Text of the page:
‘Milky-Way-Sized’ Supermassive Black Hole Observed Flaring Up




In May of 2010  a team of astronomers at the Harvard-Smithsonian Center for Astrophysics spotted what appeared to be a flare from a previously inactive, Milky-Way-sized supermassive black hole in a galaxy about two billion light-years away. The CfA team led an aggressive follow-up campaign of observations to see what was going on.

The team began observing the flare about 40 days after it went off and about 40 days before it peaked, providing excellent data over most of the event. Detailed modeling of the light led the team to conclude that the black hole is less massive than previously thought, only about two million solar masses, and that the object it devoured was probably an evolved star (about 5 billion years old) whose mass was about 0.2 solar masses. 

Black holes can come in a wide range of masses. Some, with only about one solar mass, result from the supernova death of a massive star, while those at the center of galaxies (called supermassive black holes) have millions or even billions of solar masses. 

Supermassive black holes are relatively famous because they are responsible for the powerful jets and other dramatic phenomena seen in some galaxies. The center of our Milky Way galaxy contains a modest-sized supermassive black hole, with about four million solar masses, and (fortunately for us) it is inactive – it lacks the extreme phenomena seen elsewhere.

Black holes are so dense that nothing, not even light, can escape from their gravitational clutches. Still, black holes can be detected because matter that falls into them heats up, and emits bright radiation. A short-lived flare, for example, can result when a body (perhaps a cloud of gas or a star) wanders too close to a black hole and is eaten. 

Astronomers are particularly interested in measuring the way the brightness of the flare increases, versus its decline, because the shape of the rising emission holds clues to the actual infall process. Observing such events is difficult, though, because the flaring activity may only last for a few months — by the time it is spotted in the sky the most diagnostic phases of flare activity may have passed.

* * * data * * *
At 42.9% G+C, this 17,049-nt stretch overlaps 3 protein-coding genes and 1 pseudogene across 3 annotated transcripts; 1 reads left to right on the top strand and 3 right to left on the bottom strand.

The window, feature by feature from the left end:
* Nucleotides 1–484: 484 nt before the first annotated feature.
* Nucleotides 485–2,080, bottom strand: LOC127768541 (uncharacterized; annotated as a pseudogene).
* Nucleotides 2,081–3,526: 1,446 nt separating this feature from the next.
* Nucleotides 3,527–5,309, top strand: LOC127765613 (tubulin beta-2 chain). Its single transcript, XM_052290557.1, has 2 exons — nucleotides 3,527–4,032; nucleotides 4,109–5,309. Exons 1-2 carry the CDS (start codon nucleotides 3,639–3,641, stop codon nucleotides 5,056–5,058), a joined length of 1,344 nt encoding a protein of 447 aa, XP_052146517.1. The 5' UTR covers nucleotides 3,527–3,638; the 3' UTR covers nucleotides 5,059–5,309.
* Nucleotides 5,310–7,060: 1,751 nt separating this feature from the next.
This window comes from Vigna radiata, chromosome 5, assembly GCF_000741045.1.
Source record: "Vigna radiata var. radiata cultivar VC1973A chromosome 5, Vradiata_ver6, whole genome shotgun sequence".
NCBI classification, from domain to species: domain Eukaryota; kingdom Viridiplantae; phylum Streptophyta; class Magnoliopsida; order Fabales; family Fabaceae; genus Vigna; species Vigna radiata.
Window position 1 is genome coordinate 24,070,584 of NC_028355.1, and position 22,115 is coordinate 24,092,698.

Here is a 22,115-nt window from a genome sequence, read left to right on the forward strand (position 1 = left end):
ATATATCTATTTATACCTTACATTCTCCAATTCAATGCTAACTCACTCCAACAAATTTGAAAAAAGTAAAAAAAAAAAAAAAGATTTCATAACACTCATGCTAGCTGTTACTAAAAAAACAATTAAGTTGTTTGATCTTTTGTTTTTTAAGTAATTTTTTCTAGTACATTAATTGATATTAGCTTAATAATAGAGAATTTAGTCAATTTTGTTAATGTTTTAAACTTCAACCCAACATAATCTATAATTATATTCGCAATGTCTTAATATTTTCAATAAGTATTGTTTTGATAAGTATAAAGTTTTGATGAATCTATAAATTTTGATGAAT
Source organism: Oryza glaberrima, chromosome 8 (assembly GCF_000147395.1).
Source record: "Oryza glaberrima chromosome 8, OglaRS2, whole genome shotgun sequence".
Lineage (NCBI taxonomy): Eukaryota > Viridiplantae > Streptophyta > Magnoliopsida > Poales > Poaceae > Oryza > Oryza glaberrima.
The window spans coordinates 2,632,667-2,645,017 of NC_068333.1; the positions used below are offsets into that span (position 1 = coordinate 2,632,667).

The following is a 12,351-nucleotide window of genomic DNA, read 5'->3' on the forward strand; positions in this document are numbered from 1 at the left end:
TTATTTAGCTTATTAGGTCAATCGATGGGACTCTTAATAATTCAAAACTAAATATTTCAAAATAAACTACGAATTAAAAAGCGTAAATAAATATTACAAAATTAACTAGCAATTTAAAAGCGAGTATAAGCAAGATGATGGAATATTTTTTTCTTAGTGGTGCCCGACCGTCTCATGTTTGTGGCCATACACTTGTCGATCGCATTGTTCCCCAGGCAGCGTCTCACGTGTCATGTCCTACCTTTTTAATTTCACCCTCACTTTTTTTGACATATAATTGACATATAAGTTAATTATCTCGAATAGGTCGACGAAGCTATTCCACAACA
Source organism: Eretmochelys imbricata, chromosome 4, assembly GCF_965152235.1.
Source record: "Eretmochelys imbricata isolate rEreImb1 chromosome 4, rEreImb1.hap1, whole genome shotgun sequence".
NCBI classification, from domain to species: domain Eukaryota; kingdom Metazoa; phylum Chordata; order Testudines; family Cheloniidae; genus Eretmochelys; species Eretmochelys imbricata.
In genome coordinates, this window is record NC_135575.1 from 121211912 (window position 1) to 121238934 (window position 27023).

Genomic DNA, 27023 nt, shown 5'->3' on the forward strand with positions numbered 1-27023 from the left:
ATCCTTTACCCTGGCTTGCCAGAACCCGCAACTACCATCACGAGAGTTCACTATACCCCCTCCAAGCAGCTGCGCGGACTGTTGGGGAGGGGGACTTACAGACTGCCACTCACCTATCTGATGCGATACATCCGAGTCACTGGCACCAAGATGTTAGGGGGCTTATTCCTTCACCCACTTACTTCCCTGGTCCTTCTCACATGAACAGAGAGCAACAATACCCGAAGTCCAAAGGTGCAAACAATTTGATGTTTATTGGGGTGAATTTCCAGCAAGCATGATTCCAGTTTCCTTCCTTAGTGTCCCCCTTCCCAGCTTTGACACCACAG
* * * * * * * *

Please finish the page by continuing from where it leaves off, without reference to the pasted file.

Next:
Moreover, flares from smaller supermassive black holes (like the one in the center of the Milly Way) may be correspondingly weaker.

Pan-STARRS (Panoramic Survey Telescope & Rapid Response System) is a telescope with a small mirror (1.8 meters) but a very large field of view, and large digital cameras (1.4 billion pixels) developed especially to look for transient events. It can observe the entire available sky several times a month. 
These new results provide a particularly impressive, detailed view of what goes on in these exotic cosmic flares, and offer support for the overall model of these flaring events.

The optical-IR image below shows the galaxy that suddenly brightened when the supermassive black hole at its center shredded and absorbed a star that wandered too close. 

The rapid X-ray flare shown in image at the top of the page was observed from the direction of the supermassive black hole that resides at the center of our galaxy. This violent flare, captured by NASA's Chandra X-ray Observatory, has given astronomers an unprecedented view of the energetic processes surrounding this supermassive black hole.

A team of scientists led by Frederick K. Baganoff of MIT detected a sudden X-ray flare while observing Sagittarius A*, a source of radio emission believed to be associated with the black hole at the center of our galaxy.

"This is extremely exciting because it's the first time we have seen our own neighborhood supermassive black hole devour a chunk of material," said Frederick K. Baganoff of MIT . "This signal comes from closer to the event horizon of our galaxy's supermassive black hole than any that we have ever received before. It's as if the material there sent us a postcard before it fell in."

"It almost certainly came from the suspected supermassive black hole there, known as Sagittarius A*," said Fulvio Melia of the University of Arizona. Melia, who is in Washington for the "Two Years of Science with Chandra" symposium, was contacted by e-mail.

"What is so exciting about this is that its properties require an active region no bigger than about 20 times the size of the event horizon predicted by general relativity," Melia said.

The findings validate research that Melia and his colleagues have done over the past decade, particularly on the size and radiative characteristics of Sagittarius A*.



The Daily Galaxy via Harvard-Smithsonian Center for Astrophysics and Nature.com

Image Credit: NASA; Gezari, Rest, and Chornock

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